I am clearly trying to juggle too many things: Lord of the Flies, driving the squirrels from my attic (which are chirping as I write), completing my M.Ed. in Literacy, getting dressed, walking the dog, overseeing the endless cycle of laundry-meals-and-household mayhem and writing this blog, which I turned in late to my local newspaper.
In other words, I did not need to read the New York Times article “Your Body Knows You’re Burned Out,” to know that I – like many of you – often tackle too much.
“By some strange math, I once believed that life got easier as you got older,” I confessed to my husband, Dana, last night.
He laughed. Because at 8:00 p.m. after sending our two youngest children to bed, he was sitting on the couch with his laptop, working. I sat a few feet away by the wood stove, annotating a text for my 7th-to-8th grade students. In fact, I don’t think either of us has ever worked harder. Or been more tired.
While walking from my writing shed to the house early the next morning to get ready for work, I briefly considered whether I might get away with wearing my fuzzy fleece bathrobe to school. Overwork does funny things to the brain. Like make you forget what day of the week it is. Or month. Or year.
Which makes me realize my need for rest. Not the sort of rest advertised by pricey sleep-system mattress makers or luxury cruise lines, but the sort of rest that Jesus had in mind when he said
“Come to me, all of you who are weary and carry heavy burdens, and I will give you rest” (Matthew 11:28 NLT).
Or as Jesus might’ve said if he’d been speaking today, “Tired? Burned out? Get closer to me.”
Why? Because while hanging out on Earth, doing the hard work of being God-in-the-flesh, Jesus modeled what real rest looks like. Not the kind of rest that sprawls out on the couch at the end of the day with a tub of grub or splurges on a glitzy getaway. But the kind of rest that’s restorative and healthful and free. Best of all, it’s available right now. To everyone.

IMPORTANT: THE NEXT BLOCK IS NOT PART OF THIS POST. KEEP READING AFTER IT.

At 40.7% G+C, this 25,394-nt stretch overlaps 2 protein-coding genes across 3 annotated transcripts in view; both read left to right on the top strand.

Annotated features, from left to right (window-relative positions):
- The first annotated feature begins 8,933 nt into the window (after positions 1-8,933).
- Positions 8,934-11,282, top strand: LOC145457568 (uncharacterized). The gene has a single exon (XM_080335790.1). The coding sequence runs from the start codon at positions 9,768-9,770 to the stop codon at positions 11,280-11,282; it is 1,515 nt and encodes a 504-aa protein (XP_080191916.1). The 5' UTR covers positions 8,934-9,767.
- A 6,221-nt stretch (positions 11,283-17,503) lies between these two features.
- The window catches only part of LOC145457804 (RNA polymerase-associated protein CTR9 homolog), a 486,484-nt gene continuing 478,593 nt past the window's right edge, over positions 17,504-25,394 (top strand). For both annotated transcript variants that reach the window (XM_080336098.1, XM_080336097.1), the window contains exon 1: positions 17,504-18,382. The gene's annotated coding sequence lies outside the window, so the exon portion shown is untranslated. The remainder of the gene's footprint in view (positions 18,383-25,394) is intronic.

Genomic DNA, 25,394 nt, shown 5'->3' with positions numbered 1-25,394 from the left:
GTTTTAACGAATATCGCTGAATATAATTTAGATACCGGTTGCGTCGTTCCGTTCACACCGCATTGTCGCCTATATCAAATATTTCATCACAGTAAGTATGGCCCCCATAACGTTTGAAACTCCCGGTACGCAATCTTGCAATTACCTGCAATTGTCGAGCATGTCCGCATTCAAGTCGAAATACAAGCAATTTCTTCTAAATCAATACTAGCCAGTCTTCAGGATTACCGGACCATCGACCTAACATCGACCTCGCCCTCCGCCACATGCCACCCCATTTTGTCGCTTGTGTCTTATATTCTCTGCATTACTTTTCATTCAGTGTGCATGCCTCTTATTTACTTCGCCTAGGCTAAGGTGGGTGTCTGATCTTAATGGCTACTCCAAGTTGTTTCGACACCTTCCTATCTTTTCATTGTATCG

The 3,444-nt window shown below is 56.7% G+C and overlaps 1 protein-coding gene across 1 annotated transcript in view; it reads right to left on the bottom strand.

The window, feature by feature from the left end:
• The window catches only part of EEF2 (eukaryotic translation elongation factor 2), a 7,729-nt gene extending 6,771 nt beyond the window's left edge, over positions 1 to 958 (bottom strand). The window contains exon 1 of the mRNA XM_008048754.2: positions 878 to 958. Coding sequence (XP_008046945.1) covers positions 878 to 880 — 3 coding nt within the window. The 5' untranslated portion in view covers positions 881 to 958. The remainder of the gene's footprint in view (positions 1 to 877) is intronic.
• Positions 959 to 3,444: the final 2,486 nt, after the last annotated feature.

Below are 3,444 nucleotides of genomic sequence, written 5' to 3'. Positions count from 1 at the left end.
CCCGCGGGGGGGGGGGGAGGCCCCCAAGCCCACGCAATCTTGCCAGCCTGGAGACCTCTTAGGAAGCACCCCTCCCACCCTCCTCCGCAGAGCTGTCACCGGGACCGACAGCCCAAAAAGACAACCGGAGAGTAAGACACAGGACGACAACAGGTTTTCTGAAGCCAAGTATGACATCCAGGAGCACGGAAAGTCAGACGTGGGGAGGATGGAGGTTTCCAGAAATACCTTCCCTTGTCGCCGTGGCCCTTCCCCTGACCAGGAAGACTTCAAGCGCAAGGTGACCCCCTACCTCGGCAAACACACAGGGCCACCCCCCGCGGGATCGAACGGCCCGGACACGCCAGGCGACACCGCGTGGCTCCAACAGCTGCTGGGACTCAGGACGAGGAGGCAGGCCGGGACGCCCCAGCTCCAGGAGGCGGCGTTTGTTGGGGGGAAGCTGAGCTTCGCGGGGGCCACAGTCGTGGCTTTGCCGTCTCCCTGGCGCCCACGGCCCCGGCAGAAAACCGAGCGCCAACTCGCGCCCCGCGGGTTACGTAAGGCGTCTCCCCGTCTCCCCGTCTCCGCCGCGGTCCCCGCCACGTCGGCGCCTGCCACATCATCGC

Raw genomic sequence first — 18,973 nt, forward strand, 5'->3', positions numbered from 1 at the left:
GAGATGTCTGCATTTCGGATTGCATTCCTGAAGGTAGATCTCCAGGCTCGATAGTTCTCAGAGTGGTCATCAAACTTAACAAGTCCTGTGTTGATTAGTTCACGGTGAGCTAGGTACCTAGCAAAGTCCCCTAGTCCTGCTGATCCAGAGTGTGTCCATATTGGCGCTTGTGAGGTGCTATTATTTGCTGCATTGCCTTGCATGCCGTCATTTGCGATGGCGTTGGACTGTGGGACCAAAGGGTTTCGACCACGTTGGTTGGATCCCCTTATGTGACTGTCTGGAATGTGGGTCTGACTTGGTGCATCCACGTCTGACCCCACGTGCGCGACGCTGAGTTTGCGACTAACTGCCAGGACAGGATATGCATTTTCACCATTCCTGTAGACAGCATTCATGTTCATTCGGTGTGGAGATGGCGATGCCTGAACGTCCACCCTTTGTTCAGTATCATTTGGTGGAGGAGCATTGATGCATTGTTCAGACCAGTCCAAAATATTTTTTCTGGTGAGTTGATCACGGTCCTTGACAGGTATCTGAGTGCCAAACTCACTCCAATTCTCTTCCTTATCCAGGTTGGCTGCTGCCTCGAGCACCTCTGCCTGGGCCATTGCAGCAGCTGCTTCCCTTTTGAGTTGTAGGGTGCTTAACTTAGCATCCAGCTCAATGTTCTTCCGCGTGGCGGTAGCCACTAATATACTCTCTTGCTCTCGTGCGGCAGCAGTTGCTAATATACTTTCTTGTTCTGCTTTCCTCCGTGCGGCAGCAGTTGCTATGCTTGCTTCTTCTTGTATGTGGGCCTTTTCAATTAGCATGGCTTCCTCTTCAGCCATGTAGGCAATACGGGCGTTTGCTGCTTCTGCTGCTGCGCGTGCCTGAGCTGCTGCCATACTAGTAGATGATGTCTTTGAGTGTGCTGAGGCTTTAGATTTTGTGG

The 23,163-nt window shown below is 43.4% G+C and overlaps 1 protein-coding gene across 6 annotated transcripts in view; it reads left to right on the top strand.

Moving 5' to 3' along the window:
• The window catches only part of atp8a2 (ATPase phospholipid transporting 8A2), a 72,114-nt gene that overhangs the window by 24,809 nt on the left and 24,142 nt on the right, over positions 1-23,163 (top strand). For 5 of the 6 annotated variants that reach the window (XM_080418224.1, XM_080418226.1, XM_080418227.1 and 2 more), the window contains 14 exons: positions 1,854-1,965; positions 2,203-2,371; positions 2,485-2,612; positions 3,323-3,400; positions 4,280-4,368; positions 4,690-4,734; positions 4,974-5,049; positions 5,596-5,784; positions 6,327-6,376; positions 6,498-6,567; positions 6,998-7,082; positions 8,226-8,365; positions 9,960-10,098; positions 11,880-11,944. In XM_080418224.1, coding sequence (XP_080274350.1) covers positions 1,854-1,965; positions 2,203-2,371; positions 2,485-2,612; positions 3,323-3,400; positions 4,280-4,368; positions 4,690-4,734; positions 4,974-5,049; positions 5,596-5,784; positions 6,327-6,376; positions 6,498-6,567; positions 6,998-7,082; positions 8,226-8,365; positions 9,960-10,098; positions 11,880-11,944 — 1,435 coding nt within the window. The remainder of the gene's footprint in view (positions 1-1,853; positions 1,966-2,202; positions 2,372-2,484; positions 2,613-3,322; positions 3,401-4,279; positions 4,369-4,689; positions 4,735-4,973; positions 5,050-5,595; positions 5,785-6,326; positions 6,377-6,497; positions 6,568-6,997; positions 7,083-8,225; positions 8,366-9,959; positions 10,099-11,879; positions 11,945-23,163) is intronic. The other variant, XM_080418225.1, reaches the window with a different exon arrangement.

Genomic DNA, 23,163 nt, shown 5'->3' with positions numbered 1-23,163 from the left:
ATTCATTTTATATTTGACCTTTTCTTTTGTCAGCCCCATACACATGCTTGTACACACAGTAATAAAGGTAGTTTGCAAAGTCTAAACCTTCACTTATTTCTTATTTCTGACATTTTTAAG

What does this rest look like?
The Hebrew word for “rest,” means “to cease.” It’s related to the word for “Shabbat,” which is the weekly day of rest on which God instructed people to cease from their work, or striving. The Greek equivalent of the word that Jesus used for “rest,” implies “to refresh.”
Coming to Jesus means ceasing from trying to handle life on your own. It is his invitation to stop striving and to ask for his help. It is receiving his rest, or refreshment, for your soul. Not just one day a week. But every day. Even when you can’t remember what day it is.
In essence, the rest that Jesus offers looks a whole lot like Shabbat. It is an opportunity to let go of the balls that are too many or too big for you to juggle and to trust that he can.
Meadow Rue Merrill, author of the award-winning memoir, Redeeming Ruth, writes from a little house in the big woods of Midcoast Maine. She is also the author of the children’s picture book The Backward Easter Egg Hunt and four other books celebrating the holidays with activities that build children’s faith.